I’m constantly coming across the odd detail of the landscape, a church, a beautiful bit of iron lacework on a terrace house or just the almost Parisian curves of the top of the poles that hold the tram wires in Fitzroy St Kilda and being aware of a thrill at seeing them. I also wonder why they’re not elsewhere.
I recall about ten years ago they put up some light rail work near I was living. And the poles? Well, they were rudely utilitarian (See below). They weren’t particularly ugly unless you’re prissy about these things. But here was a chance to make things a bit nicer – like they had all those years ago in Fitzroy St.
Did the nicer designs cost more money? Probably. But hardly a lot more. And think of the pleasure they might have given the odd few – perhaps many more than the few and surely plenty of people who didn’t take in the mechanics of why the view looked better than it otherwise might have. So I count them as a good public investment – indeed the marginal cost involved in the difference between a bunch of poles without any conscious design and the same poles with a bit of design nous put into them could easily turn out to have some of the best rates of return around. And whatever gift they are to the public keeps on giving. Year in, year out.Which brings me to the fact that on reading the Issues Paper I discovered that the inquiry was actually about liveability in the context of ‘competitiveness’. The relevant press release (pdf) says that “Maintaining our high position in world-wide liveability rankings is not only important for the people who live in Victoria, it also helps to attract innovative people who, in turn, attract high value industries.” Well, I’d be happy for it all to be the other way round. I reckon living is priority number one and the extent to which ‘competitiveness’ helps you do it, and enjoy it then all the better for competitiveness.
Anyway, all of those who think of competitiveness as a means to an end, as an input into liveability can thank Richard Florida‘s oddball theories for squaring the circle and selling liveability as an input into competitiveness. Competitiveness is serious stuff, so it’s good that the hard heads are putting on their hard hats and wondering how to deliver liveability.
So how would you define liveability? Well the Issues Paper tells us how the Premier defines it.
It is a mix. It’s about good economy, but more than that, it’s about the sort of values that make up a society values like fairness, a fair go, traditional values, caring, strong communities. And it’s about opportunity making sure wherever you come from, whatever your family background, you’ve got the opportunity to go on and do well in life.
So there you are. It’s a fair way from what’s at the top of those tram poles in St Kilda. Or the pleasure we get from parks, or from how easily and pleasantly and efficiently things work. Or of the advantages in minimising traffic congestion. It turns out it’s about all those things that always come up in campaign speeches – a strong economy, communities, fair goes all round, caring, and that ladder of opportunity – are liveability. Perhaps that’s a little unfair – the quote is from an interview in a newspaper article and I don’t know the context. Perhaps he went onto say that liveability depends on the shape of those tram poles or I’m somehow missing his point.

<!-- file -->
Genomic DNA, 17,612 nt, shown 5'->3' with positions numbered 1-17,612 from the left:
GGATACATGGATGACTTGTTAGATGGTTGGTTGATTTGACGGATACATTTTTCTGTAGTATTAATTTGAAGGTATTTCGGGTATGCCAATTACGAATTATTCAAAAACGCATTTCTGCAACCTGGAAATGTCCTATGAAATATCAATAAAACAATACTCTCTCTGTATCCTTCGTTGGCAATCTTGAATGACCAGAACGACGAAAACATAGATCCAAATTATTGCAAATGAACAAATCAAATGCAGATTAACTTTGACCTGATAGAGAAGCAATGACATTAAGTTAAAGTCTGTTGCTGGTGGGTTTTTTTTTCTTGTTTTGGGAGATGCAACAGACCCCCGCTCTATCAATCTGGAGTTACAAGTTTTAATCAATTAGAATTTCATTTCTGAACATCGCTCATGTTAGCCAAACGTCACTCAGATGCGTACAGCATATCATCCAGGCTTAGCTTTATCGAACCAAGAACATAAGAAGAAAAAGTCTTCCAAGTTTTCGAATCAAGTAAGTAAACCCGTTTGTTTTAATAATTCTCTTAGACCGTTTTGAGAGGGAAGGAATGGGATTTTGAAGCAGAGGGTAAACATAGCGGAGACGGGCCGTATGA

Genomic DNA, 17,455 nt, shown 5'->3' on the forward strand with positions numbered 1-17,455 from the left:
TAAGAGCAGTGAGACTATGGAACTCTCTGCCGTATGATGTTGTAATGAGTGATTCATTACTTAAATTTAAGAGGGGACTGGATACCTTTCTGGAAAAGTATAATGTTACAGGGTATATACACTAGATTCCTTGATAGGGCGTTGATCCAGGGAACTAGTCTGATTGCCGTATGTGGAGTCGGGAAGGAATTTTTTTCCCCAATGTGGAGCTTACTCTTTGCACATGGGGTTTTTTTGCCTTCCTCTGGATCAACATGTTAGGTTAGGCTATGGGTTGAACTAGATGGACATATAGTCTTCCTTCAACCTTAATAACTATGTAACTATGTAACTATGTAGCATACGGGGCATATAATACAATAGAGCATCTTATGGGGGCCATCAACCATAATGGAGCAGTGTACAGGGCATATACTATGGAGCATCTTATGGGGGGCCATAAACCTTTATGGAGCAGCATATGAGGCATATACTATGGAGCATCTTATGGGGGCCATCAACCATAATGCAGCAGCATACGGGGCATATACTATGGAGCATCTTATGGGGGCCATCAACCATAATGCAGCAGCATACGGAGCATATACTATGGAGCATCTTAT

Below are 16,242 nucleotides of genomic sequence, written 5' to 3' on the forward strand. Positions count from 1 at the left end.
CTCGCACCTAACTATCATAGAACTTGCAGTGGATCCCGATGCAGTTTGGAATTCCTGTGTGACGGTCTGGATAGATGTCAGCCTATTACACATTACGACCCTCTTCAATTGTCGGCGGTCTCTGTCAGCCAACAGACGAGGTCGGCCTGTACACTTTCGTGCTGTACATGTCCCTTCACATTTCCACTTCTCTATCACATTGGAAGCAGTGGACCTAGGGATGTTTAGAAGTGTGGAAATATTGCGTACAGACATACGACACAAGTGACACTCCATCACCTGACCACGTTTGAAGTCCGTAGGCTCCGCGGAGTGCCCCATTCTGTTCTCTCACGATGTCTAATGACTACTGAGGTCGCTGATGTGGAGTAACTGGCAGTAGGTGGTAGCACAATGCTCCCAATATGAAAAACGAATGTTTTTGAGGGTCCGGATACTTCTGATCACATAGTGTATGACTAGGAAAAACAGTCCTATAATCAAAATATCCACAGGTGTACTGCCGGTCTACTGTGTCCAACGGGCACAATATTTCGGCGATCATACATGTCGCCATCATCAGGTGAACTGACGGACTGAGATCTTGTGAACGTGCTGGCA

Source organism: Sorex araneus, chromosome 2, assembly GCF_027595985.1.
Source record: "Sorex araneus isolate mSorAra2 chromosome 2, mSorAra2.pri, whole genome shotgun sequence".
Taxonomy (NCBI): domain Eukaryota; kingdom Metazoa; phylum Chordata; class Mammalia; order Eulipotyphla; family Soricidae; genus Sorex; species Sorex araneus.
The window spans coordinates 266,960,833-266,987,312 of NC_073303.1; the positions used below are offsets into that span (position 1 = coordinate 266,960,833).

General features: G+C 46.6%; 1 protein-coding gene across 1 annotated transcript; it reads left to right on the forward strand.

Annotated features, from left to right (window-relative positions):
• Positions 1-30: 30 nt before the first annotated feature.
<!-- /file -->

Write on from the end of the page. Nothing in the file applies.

Anyway, the supporting research on VCEC’s website makes it look like they’re going to do a good job. But of course I’d always appreciate some input from Troppodillians as to what is liveability and how to optimise it for cities in general and for Melbourne in particular.
- 1. As explained on the Victorian Heritage Website “These three sets of poles are considered to be of State significance for their association with the early years of Melbourne’s extensive and well-preserved electric tram system. They were erected at the same time that the famous W-Class tram was being developed and introduced, and particularly enhance lines where Ws run in everyday service. The tram poles were designed and erected by the Melbourne and Metropolitan Tramways Board in the 1920s as part of the electrification of the cable tram system and its unification with outer electric networks. They are also important streetscape elements in their own right. Their curvaceous design and curly trim recall another era of street furniture design. Melbourne’s significant and characteristic tree-lined boulevards are also enhanced by their use, especially in Victoria Parade and Peel Street.”
- 2. As explained on the Victorian Heritage Council website, “The ornamental tram poles in the median strip of Dandenong Road are the oldest and the most ornate of the remaining tram poles in Melbourne. Erected by the Prahran & Malvern Tramways Trust when their network was extended down Dandenong Road in 1911, they are also one of the major remnants of the many independent suburban electric systems that operated before the formation of the Melbourne & Metropolitan Tramways Board in 1922. The tram poles are also considered to enhance one of Melbourne’s great tree-lined boulevards, which is further enhanced by W-Class Trams, contemporary tram shelters, and many early twentieth century houses and flats.”